Lentils du Puy (French Green Lentils)During my hiatus, I have been making lentils because I discovered that Wegman's carries the French green lentils. Also called lentils du Puy.
I love these little dark green lentils, compared to the common brown lentils. The French ones stay firm and are earthy, while the brown one seem mushy to me.
I used to stock up on them when I went to NYC but didn't realize they were in the International aisle at Wegman's, until recently.
Lentils only take 30 - 40 minutes to cook, and are very good for you. The only tricky part to making them is to be sure to wash them well and to pick out any debris.
What can you do with French lentils?
Well, the first thing I made, and have made several times since, is Dorrie Greenspan's Roasted Salmon and Lentils recipe from her latest cookbook, Around My French Table.
We invited a neighbor over for late dinner on a Friday night, and served this dish with asparagus and a green salad. It was very easy to make. Unfortunately, I over salted the lentils, but otherwise, it was excellent dish!
And it's easy to roast salmon inside (versus on the grill).
Roasted Salmon and Lentils
(from Dorrie Greenspan's Around My French Table, pg. 300-301)
1 cup lentils du Puy (French green lentils)
1 small onion
1 medium carrot, trimmed, peeled, and cut into 4 -6 pieces
1 celery stalk, trimmed and cut into 4 - 6 pieces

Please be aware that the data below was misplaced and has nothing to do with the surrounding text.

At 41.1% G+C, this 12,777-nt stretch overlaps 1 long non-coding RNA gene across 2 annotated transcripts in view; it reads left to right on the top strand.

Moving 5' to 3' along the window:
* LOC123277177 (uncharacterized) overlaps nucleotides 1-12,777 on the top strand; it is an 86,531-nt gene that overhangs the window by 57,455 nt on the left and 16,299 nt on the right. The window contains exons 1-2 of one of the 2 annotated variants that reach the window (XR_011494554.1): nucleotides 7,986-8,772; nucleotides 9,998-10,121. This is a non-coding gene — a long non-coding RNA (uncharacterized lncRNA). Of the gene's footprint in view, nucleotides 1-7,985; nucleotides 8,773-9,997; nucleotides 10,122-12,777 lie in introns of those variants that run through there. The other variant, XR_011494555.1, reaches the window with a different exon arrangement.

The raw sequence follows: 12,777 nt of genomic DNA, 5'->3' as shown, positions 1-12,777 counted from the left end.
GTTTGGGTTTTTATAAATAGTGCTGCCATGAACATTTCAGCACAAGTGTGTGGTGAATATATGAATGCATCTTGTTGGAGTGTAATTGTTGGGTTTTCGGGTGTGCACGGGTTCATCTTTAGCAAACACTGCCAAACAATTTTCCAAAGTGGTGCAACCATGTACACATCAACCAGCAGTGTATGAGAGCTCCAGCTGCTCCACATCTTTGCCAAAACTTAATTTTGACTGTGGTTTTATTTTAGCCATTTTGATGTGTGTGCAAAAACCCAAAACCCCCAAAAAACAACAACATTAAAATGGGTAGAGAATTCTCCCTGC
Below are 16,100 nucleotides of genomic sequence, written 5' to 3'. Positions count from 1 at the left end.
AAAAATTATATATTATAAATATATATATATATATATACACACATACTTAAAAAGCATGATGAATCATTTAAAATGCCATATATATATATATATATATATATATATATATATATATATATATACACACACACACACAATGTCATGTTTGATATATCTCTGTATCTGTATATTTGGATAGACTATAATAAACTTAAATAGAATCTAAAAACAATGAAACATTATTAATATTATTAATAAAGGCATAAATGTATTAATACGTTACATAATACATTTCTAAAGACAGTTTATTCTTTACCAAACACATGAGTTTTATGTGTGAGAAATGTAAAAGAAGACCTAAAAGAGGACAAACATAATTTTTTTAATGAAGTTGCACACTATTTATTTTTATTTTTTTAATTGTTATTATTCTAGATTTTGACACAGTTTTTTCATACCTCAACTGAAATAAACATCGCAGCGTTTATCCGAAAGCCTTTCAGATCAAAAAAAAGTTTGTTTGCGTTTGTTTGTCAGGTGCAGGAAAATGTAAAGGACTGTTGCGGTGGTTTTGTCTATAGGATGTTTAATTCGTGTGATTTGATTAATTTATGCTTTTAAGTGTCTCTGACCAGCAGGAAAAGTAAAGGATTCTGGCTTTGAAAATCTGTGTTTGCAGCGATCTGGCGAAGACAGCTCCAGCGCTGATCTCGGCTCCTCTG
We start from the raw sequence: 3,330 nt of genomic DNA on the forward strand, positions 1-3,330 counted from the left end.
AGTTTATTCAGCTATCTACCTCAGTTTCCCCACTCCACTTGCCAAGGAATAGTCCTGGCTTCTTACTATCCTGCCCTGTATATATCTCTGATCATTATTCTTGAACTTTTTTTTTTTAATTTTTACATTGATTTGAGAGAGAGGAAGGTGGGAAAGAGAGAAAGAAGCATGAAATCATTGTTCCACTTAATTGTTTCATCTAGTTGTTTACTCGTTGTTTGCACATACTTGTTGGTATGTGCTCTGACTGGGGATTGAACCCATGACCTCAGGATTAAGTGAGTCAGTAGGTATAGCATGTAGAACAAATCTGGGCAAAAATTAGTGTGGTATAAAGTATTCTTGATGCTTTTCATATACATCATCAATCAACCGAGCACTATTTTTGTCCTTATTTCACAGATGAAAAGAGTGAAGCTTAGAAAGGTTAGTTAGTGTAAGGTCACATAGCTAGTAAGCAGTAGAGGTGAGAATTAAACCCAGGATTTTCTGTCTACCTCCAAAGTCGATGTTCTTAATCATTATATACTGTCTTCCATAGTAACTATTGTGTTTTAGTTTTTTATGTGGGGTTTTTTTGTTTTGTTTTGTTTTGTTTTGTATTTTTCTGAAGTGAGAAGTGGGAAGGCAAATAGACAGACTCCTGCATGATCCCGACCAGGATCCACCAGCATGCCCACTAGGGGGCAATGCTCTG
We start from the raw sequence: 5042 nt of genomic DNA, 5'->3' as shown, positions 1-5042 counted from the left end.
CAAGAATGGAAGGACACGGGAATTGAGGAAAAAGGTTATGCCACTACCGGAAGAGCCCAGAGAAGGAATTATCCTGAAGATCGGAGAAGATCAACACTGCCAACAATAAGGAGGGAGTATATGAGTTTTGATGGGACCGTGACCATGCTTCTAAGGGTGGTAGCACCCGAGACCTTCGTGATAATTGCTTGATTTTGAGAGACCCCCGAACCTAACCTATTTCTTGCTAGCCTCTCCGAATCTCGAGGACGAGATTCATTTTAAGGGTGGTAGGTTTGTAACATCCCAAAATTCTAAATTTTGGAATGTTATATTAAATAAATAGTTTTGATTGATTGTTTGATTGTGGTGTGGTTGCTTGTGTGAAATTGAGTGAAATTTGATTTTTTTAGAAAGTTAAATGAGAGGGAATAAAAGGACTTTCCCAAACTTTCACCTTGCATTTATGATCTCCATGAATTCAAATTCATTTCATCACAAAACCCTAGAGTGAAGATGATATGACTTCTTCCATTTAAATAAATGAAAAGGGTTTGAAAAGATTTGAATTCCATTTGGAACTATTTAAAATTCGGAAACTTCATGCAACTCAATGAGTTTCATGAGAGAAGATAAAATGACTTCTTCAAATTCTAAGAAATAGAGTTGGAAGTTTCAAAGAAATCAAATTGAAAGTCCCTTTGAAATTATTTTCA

1 bay leaf
3.5 cups chicken broth, vegetable broth or water
1 1 1/4 pound piece salmon fillet, cut from the thick center portion, skin on, at room temperature
Freshly ground pepper
For garnish, chopped fresh parsley and/or snipped chives (optional)
Turn the lentils into a medium saucepan, cover them with cold water, bring to a boil, and cook for 2 minutes; drain the lentils in the strainer. Rinse the lentils again and rinse out the saucepan.
While the lentils are cooking, center a rack in the oven and preheat the oven to 475 degrees F. Line a baking sheet with foil.
Place a strainer over a large measuring cup and drain the lentils, reserving the broth, set the pan aside. Pick out the vegetables, and discard the clove and bay leaf; if you'd like to serve the carrots, celery, and onion with the lentils (Dorrie does), cut them into very small dice. Rinse out the saucepan.
Meanwhile, put 3/4 cup of the cooked lentils into a food processor (a mini processor is fine) or blender and add 1/2 cup of the reserved broth. Whir for a minute or so, until the lentils are reduced to a puree, then scrape the puree and the remaining cooked lentils back into the saucepan. Pour in another 1 /2 cup of reserved broth, add the diced vegetables, if you kept them, and season with salt and pepper as needed.
Note: You can make the lentils to this point and keep them, covered, at room temperature for a few hours, or in the refrigerator overnight.
Return the saucepan to medium heat and cook, stirring, only until the lentils are warmed through again.
Divide the lentils among 4 warm shallow soup plates. Slice the salmon into 4 portions, and place a piece in the center of each plate. Drizzle the salmon and lentils very lightly with olive oil, dust the top of the fish with parsley and/or chives, if you'd like, and serve immediately.
Leftovers can be stored in the refrigerator and gently reheated.